Friday, March 9, 2012 |
This extended interview is a web exclusive from Type A. An edited version of this interview will air on Type A on Monday, March 9, 2012.
The Calgary Dominion Bank. Three Nobel Prize-winning scientists from the University of Alberta. Interest-free loans from the Alberta Heritage Fund going directly to pay for Ontario's crumbling highways. Sound preposterous? Maybe. But that's the future of Canada according to author Gordon Pitts. In his book Stampede!: The Rise of the West and Canada's New Power Elite, he traces a mobile Canadian labour force from east to west, and makes bold predictions about how the centres for not only economic power but also science, arts and culture are shifting westward.
Pitts began researching this movement more than six years ago. As a business journalist "in the trenches," he witnessed this change first-hand. "It was very evident that we were seeing a wealth shift and an economic activity shift and a job shift to the West," he explained to Type A host Karin Klassen in a recent interview. However, Pitts noticed that even though Alberta and Saskatchewan were gaining economic strength and that people were moving westward in droves, they weren't seeing the West as a place to live. They were seeing it as a place to make some cash and head back home. "That's one of the dangers in a society like Alberta or Saskatchewan, when there's a strong overriding industry," Pitts said. "People are living to work."
Pitts believes that this mentality needs to change in order for the West to become as culturally influential as it is economically. "You have to say to people, this is not just a place to work, this is not a place to make a million, this is a place to live the rest of your life," he said. "There's no doubt about it. You have to make yourself, in a way, in the image of a province and a region that people want to move to, they feel comfortable moving to."
As the West continues to prosper, it will become an attractive place to live, not just for those working in the dominant industries but also for healthcare professionals, artists, writers, researchers, educators and more. And the West needs to encourage and invest in this trend to ensure its long-term economic vitality. "Believe it or not, the oilsands and energy riches will not last forever," Pitts said. "Alberta very much realizes the need to invest in [research and development]. They need to build great universities and the need to be a knowledge centre."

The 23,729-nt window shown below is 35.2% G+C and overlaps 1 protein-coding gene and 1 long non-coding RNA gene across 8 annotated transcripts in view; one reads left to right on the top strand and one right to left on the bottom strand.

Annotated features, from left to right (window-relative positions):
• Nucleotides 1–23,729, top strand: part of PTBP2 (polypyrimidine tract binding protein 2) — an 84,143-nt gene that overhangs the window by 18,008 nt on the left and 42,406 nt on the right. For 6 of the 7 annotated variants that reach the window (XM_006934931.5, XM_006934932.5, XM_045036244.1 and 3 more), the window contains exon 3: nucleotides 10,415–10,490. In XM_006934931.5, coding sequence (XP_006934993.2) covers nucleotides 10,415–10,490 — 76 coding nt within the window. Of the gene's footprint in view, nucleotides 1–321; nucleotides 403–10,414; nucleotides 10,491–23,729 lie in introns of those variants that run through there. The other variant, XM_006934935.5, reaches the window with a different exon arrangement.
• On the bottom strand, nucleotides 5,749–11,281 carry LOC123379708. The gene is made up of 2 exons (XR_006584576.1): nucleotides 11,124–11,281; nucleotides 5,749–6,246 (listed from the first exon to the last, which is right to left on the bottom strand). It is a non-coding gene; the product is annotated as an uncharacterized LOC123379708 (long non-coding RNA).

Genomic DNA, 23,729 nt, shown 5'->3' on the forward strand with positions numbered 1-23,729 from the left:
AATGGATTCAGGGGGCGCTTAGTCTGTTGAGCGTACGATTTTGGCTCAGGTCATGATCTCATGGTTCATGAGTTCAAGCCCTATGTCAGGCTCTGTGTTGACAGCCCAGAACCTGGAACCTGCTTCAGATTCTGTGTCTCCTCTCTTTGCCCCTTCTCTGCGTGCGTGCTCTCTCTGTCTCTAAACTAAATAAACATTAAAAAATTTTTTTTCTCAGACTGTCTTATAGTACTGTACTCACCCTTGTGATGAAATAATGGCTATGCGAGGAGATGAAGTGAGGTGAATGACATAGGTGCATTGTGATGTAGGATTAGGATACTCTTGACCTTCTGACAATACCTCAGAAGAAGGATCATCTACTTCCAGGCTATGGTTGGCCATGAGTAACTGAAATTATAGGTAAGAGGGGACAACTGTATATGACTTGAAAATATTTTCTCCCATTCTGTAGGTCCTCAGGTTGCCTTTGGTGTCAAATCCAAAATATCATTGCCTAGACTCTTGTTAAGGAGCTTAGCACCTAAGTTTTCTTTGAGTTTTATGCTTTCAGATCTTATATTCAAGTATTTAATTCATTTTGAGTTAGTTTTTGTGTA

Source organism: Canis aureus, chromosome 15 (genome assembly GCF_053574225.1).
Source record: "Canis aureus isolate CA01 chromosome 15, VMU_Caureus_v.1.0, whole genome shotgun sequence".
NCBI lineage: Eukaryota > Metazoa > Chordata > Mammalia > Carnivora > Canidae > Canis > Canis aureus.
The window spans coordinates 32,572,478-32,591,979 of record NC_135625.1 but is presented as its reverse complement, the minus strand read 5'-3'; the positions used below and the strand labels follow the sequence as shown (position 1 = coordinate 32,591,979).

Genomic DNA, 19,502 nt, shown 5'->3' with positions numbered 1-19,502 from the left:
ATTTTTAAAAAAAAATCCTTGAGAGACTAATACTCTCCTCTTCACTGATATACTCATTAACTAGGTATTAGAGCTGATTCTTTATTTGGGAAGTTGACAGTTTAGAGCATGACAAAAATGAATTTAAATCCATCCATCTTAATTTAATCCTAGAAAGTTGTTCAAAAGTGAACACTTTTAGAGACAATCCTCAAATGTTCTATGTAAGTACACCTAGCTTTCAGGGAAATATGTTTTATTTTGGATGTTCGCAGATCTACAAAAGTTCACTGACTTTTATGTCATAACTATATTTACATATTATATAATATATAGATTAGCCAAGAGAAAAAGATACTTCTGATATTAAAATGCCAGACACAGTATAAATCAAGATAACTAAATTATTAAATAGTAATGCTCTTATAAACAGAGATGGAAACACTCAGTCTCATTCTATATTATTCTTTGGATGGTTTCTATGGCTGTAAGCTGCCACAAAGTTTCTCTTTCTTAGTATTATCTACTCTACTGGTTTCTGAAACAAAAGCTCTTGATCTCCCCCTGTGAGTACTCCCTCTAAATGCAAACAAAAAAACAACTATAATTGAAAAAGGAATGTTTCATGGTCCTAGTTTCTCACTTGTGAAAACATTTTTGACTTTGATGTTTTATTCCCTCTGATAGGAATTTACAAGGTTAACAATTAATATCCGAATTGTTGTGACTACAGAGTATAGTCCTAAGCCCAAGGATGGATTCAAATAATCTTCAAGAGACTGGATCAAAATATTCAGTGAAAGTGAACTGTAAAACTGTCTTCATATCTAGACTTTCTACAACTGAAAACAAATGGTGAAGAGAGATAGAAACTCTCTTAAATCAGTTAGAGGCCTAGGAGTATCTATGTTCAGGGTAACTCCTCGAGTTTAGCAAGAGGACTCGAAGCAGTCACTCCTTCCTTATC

This change is already happening. Pitts points to the vibrant and growing arts and culture scene in Calgary, the establishment of a strong heritage fund, the recent emphasis on education, and the election of strong political personalities like Calgary's Mayor Naheed Nenshi, as evidence that the West is moving beyond the "deep-seated beliefs about the West" many Canadians have.
Stampede! came out in 2008, but Pitts believes that his arguments are actually move relevant today than they were four years ago. "It's quite clear this movement to the West, this demand for people in the West, the accumulation of wealth in the West, is an even more formidable kind of shift than I imagined in 2008."
But as bestselling business writer Gordon Pitts documents in this fascinating and brilliantly illuminating new book, they are now within the realm of possibility as corporate clout, political influence, and population shift dramatically from East to West. This westward push of power has been the story of Canada over the past one hundred years, as first Halifax then Montreal and Toronto assumed dominance. Soon, however, Calgary and Edmonton will take command of the financial and corporate landscape."
Read more at Key Porter Books.